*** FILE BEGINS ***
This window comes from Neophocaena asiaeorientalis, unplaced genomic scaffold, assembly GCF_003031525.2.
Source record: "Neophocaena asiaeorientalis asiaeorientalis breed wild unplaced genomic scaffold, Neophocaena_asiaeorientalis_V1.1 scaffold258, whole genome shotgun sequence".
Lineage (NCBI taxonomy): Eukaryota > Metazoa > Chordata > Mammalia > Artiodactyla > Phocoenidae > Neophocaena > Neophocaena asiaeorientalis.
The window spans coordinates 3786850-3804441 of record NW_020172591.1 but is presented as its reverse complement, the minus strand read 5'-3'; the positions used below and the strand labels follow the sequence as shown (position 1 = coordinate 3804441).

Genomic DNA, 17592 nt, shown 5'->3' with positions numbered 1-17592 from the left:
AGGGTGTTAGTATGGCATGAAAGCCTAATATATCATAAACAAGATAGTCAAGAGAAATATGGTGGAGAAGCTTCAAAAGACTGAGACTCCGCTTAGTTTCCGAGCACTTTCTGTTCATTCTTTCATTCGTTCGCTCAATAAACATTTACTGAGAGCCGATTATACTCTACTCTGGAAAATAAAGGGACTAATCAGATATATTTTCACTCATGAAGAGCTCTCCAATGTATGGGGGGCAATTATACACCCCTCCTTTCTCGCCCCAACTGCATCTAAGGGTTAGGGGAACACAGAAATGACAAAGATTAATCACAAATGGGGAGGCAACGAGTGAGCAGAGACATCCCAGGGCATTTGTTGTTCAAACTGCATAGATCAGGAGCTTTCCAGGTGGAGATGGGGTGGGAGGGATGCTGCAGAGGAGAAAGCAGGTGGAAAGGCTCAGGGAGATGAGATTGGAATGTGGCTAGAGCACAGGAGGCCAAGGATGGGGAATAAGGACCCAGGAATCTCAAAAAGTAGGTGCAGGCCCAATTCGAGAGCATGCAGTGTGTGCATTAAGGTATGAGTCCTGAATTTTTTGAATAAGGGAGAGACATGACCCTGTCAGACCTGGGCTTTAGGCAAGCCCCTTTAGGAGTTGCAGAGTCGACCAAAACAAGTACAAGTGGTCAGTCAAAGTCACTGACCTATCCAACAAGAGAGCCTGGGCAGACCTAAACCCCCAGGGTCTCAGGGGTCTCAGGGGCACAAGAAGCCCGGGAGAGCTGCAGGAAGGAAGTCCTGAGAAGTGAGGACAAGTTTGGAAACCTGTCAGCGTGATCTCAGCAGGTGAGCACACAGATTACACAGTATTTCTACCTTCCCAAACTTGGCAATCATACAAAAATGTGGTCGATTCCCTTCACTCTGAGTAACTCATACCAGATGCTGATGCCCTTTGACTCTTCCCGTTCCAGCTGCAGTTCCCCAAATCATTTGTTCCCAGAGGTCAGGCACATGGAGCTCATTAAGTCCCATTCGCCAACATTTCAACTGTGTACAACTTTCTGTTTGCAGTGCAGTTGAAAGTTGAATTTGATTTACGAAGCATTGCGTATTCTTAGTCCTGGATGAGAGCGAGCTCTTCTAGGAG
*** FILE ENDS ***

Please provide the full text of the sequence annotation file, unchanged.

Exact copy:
This window comes from Neophocaena asiaeorientalis, unplaced genomic scaffold, assembly GCF_003031525.2.
Source record: "Neophocaena asiaeorientalis asiaeorientalis breed wild unplaced genomic scaffold, Neophocaena_asiaeorientalis_V1.1 scaffold258, whole genome shotgun sequence".
Lineage (NCBI taxonomy): Eukaryota > Metazoa > Chordata > Mammalia > Artiodactyla > Phocoenidae > Neophocaena > Neophocaena asiaeorientalis.
The window spans coordinates 3786850-3804441 of record NW_020172591.1 but is presented as its reverse complement, the minus strand read 5'-3'; the positions used below and the strand labels follow the sequence as shown (position 1 = coordinate 3804441).

Genomic DNA, 17592 nt, shown 5'->3' with positions numbered 1-17592 from the left:
AGGGTGTTAGTATGGCATGAAAGCCTAATATATCATAAACAAGATAGTCAAGAGAAATATGGTGGAGAAGCTTCAAAAGACTGAGACTCCGCTTAGTTTCCGAGCACTTTCTGTTCATTCTTTCATTCGTTCGCTCAATAAACATTTACTGAGAGCCGATTATACTCTACTCTGGAAAATAAAGGGACTAATCAGATATATTTTCACTCATGAAGAGCTCTCCAATGTATGGGGGGCAATTATACACCCCTCCTTTCTCGCCCCAACTGCATCTAAGGGTTAGGGGAACACAGAAATGACAAAGATTAATCACAAATGGGGAGGCAACGAGTGAGCAGAGACATCCCAGGGCATTTGTTGTTCAAACTGCATAGATCAGGAGCTTTCCAGGTGGAGATGGGGTGGGAGGGATGCTGCAGAGGAGAAAGCAGGTGGAAAGGCTCAGGGAGATGAGATTGGAATGTGGCTAGAGCACAGGAGGCCAAGGATGGGGAATAAGGACCCAGGAATCTCAAAAAGTAGGTGCAGGCCCAATTCGAGAGCATGCAGTGTGTGCATTAAGGTATGAGTCCTGAATTTTTTGAATAAGGGAGAGACATGACCCTGTCAGACCTGGGCTTTAGGCAAGCCCCTTTAGGAGTTGCAGAGTCGACCAAAACAAGTACAAGTGGTCAGTCAAAGTCACTGACCTATCCAACAAGAGAGCCTGGGCAGACCTAAACCCCCAGGGTCTCAGGGGTCTCAGGGGCACAAGAAGCCCGGGAGAGCTGCAGGAAGGAAGTCCTGAGAAGTGAGGACAAGTTTGGAAACCTGTCAGCGTGATCTCAGCAGGTGAGCACACAGATTACACAGTATTTCTACCTTCCCAAACTTGGCAATCATACAAAAATGTGGTCGATTCCCTTCACTCTGAGTAACTCATACCAGATGCTGATGCCCTTTGACTCTTCCCGTTCCAGCTGCAGTTCCCCAAATCATTTGTTCCCAGAGGTCAGGCACATGGAGCTCATTAAGTCCCATTCGCCAACATTTCAACTGTGTACAACTTTCTGTTTGCAGTGCAGTTGAAAGTTGAATTTGATTTACGAAGCATTGCGTATTCTTAGTCCTGGATGAGAGCGAGCTCTTCTAGGAG